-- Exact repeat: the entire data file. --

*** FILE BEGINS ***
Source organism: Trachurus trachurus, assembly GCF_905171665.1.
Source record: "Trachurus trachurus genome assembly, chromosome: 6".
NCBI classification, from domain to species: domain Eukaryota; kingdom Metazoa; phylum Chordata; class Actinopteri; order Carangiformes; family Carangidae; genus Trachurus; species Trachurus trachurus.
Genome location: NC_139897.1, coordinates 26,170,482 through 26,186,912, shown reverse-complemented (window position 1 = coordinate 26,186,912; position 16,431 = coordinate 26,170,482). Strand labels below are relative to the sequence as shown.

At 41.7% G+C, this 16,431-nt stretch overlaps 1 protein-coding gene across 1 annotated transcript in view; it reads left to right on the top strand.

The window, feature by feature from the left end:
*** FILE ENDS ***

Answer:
Source organism: Trachurus trachurus, assembly GCF_905171665.1.
Source record: "Trachurus trachurus genome assembly, chromosome: 6".
NCBI classification, from domain to species: domain Eukaryota; kingdom Metazoa; phylum Chordata; class Actinopteri; order Carangiformes; family Carangidae; genus Trachurus; species Trachurus trachurus.
Genome location: NC_139897.1, coordinates 26,170,482 through 26,186,912, shown reverse-complemented (window position 1 = coordinate 26,186,912; position 16,431 = coordinate 26,170,482). Strand labels below are relative to the sequence as shown.

At 41.7% G+C, this 16,431-nt stretch overlaps 1 protein-coding gene across 1 annotated transcript in view; it reads left to right on the top strand.

The window, feature by feature from the left end: